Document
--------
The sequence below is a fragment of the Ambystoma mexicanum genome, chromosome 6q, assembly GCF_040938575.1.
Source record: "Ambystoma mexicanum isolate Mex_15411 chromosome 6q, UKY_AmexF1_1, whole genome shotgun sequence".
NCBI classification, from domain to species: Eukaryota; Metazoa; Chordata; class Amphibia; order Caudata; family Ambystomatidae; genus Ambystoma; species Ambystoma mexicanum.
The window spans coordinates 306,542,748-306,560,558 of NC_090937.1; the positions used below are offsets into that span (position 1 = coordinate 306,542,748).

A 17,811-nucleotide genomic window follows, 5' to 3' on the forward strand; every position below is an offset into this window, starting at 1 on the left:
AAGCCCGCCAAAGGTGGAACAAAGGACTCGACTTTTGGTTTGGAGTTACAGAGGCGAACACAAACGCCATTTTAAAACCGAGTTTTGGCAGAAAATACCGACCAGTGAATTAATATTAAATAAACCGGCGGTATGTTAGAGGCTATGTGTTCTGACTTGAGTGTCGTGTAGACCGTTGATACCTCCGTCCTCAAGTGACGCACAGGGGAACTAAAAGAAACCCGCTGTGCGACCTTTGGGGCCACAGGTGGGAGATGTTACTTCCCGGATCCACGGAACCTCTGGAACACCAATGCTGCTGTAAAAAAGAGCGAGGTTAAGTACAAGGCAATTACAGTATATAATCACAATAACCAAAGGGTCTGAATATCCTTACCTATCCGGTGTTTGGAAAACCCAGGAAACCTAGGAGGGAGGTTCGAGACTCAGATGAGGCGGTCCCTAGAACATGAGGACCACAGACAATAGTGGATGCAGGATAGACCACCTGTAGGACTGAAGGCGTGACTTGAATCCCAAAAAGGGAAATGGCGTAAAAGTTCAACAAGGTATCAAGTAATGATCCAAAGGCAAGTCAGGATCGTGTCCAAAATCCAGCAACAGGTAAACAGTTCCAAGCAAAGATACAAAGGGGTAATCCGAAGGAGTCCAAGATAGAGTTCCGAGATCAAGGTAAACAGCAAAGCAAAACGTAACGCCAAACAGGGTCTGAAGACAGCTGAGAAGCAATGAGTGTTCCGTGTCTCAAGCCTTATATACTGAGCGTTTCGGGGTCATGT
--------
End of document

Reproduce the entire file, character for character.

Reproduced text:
The sequence below is a fragment of the Ambystoma mexicanum genome, chromosome 6q, assembly GCF_040938575.1.
Source record: "Ambystoma mexicanum isolate Mex_15411 chromosome 6q, UKY_AmexF1_1, whole genome shotgun sequence".
NCBI classification, from domain to species: Eukaryota; Metazoa; Chordata; class Amphibia; order Caudata; family Ambystomatidae; genus Ambystoma; species Ambystoma mexicanum.
The window spans coordinates 306,542,748-306,560,558 of NC_090937.1; the positions used below are offsets into that span (position 1 = coordinate 306,542,748).

A 17,811-nucleotide genomic window follows, 5' to 3' on the forward strand; every position below is an offset into this window, starting at 1 on the left:
AAGCCCGCCAAAGGTGGAACAAAGGACTCGACTTTTGGTTTGGAGTTACAGAGGCGAACACAAACGCCATTTTAAAACCGAGTTTTGGCAGAAAATACCGACCAGTGAATTAATATTAAATAAACCGGCGGTATGTTAGAGGCTATGTGTTCTGACTTGAGTGTCGTGTAGACCGTTGATACCTCCGTCCTCAAGTGACGCACAGGGGAACTAAAAGAAACCCGCTGTGCGACCTTTGGGGCCACAGGTGGGAGATGTTACTTCCCGGATCCACGGAACCTCTGGAACACCAATGCTGCTGTAAAAAAGAGCGAGGTTAAGTACAAGGCAATTACAGTATATAATCACAATAACCAAAGGGTCTGAATATCCTTACCTATCCGGTGTTTGGAAAACCCAGGAAACCTAGGAGGGAGGTTCGAGACTCAGATGAGGCGGTCCCTAGAACATGAGGACCACAGACAATAGTGGATGCAGGATAGACCACCTGTAGGACTGAAGGCGTGACTTGAATCCCAAAAAGGGAAATGGCGTAAAAGTTCAACAAGGTATCAAGTAATGATCCAAAGGCAAGTCAGGATCGTGTCCAAAATCCAGCAACAGGTAAACAGTTCCAAGCAAAGATACAAAGGGGTAATCCGAAGGAGTCCAAGATAGAGTTCCGAGATCAAGGTAAACAGCAAAGCAAAACGTAACGCCAAACAGGGTCTGAAGACAGCTGAGAAGCAATGAGTGTTCCGTGTCTCAAGCCTTATATACTGAGCGTTTCGGGGTCATGT